Every generation wants meaningful work.
This was the finding from a short study cited in the Harvard Business Review that sought to understand what millennials (and other generations) are seeking from their work.
Here are a few of those responses:
- Traditionalists (born between 1922-1945): “I can’t even imagine going to a job that…I didn’t think had value.”
- Baby Boomers (born between 1946-1964): “If I didn’t get personal fulfillment and feel like I was doing something good, it would be miserable to put that much time and effort into something.”
- Generation X (born between 1965-1983): “If your job is without meaning, what would get you out of bed?”
- Millennials (born between 1984-2002): “I would rather make nothing and love going to work every day than make a ton of money and hate going to work every day.”
This funneled into a deeper study that uncovered while most generations agree on the inherent need and desire for meaningful work, negative stereotypes are the leading device for division amongst cross-generational work.
One of the most striking findings was that every generation perceived that the other generations are only in it for the money, don’t work as hard, and do not care about meaning. If each generation thinks this way, it’s not surprising that they treat each other differently than if they believe they are all striving for intrinsic meaning in their jobs. Stereotypes like these likely cause conflict among generational cohorts, which may affect performance, commitment, and job satisfaction.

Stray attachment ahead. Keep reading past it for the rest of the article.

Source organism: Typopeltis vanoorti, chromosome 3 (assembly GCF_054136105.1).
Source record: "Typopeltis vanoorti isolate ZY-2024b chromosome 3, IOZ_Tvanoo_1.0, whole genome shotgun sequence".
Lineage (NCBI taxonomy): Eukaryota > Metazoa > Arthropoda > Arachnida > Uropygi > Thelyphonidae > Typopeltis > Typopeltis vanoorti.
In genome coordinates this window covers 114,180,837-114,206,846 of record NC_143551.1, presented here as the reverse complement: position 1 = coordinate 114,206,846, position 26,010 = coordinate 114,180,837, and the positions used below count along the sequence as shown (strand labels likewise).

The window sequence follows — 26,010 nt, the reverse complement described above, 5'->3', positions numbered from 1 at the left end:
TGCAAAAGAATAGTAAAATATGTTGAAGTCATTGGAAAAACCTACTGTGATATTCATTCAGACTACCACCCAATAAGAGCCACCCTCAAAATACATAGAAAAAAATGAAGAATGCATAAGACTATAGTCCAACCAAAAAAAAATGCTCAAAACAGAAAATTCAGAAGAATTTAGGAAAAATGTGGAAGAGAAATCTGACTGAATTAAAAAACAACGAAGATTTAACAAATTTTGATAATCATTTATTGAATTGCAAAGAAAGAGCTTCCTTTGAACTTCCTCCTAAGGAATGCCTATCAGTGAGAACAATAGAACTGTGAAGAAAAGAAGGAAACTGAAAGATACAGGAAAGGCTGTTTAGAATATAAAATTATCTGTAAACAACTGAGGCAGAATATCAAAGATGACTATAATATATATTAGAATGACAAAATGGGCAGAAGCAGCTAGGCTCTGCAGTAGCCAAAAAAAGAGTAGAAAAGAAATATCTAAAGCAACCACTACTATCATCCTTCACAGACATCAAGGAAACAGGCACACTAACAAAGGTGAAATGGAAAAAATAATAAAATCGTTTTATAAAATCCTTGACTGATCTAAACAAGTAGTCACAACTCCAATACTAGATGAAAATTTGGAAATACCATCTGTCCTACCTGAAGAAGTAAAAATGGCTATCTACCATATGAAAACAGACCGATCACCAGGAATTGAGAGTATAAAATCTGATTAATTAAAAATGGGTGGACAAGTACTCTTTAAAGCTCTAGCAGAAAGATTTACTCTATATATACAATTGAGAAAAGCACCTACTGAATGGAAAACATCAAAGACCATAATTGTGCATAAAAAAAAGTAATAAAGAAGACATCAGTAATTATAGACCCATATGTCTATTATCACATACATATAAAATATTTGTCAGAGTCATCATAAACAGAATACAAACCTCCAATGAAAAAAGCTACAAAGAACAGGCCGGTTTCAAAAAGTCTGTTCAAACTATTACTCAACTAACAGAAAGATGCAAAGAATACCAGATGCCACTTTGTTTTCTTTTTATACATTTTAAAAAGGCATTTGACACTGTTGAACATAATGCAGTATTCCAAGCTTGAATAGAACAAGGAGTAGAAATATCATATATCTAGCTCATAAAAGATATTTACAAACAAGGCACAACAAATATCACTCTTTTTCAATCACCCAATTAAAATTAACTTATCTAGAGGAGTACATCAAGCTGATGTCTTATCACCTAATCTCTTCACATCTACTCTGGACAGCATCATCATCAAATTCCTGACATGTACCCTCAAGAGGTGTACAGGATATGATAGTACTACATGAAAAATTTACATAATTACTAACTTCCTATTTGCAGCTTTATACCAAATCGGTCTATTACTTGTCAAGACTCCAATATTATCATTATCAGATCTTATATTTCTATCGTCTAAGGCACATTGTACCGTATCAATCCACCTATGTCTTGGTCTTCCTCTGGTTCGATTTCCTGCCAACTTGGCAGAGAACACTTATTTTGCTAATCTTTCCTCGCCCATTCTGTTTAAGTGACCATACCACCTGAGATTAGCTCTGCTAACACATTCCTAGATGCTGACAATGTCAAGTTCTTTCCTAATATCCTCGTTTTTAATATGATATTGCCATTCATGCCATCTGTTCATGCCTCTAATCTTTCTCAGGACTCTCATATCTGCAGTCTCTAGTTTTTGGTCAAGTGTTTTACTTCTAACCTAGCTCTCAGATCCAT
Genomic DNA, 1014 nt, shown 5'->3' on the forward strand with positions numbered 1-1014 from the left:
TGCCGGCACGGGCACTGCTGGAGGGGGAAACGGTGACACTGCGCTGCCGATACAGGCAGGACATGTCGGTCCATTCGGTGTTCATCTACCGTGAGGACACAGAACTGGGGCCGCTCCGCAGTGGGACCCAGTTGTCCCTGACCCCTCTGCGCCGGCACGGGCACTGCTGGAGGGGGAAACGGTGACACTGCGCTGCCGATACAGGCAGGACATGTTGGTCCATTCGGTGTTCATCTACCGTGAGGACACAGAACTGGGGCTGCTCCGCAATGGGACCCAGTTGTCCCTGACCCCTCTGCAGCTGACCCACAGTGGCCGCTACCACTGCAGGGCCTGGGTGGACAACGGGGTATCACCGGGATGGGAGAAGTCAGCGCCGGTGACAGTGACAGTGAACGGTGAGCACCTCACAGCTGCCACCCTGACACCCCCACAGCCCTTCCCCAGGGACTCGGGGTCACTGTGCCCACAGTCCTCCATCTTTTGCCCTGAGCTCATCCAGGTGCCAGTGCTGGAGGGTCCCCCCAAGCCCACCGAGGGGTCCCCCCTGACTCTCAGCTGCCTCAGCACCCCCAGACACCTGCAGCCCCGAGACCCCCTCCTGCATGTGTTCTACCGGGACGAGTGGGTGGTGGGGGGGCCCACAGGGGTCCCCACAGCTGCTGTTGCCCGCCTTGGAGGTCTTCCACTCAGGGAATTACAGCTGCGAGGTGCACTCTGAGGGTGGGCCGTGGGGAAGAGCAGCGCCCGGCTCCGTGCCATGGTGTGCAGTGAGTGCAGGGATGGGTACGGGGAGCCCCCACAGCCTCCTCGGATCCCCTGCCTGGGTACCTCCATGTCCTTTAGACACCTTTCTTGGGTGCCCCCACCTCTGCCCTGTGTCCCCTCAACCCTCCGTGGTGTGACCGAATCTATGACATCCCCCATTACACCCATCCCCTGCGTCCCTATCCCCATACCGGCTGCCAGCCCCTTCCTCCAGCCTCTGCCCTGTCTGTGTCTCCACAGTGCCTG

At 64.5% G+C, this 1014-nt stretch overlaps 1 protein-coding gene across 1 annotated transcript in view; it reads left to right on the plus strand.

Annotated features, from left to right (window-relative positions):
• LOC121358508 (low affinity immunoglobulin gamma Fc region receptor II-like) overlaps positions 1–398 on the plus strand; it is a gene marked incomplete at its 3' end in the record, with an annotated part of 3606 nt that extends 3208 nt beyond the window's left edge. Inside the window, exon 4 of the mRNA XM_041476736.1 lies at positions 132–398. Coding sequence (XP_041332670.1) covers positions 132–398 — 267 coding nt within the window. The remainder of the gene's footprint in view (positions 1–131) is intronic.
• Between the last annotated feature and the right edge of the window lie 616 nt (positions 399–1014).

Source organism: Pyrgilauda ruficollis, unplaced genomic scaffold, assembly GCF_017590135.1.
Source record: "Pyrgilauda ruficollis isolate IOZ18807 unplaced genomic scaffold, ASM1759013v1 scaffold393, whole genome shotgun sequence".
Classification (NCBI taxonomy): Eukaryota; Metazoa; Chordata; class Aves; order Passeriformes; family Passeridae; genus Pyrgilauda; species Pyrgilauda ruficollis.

It’s clear every generation wants purpose out of their work, yet somehow, we don't see that in one another.
How do you experience generational differences in your day-to-day vocation?
We will dive deeper into this question and many more generational differences in our work at our citywide forum, “The Gen Divide: Bridging Age Gaps at Work” on November 9 from 5:30-8 p.m. at Houston Station in Nashville, Tennessee. Reserve your spot today.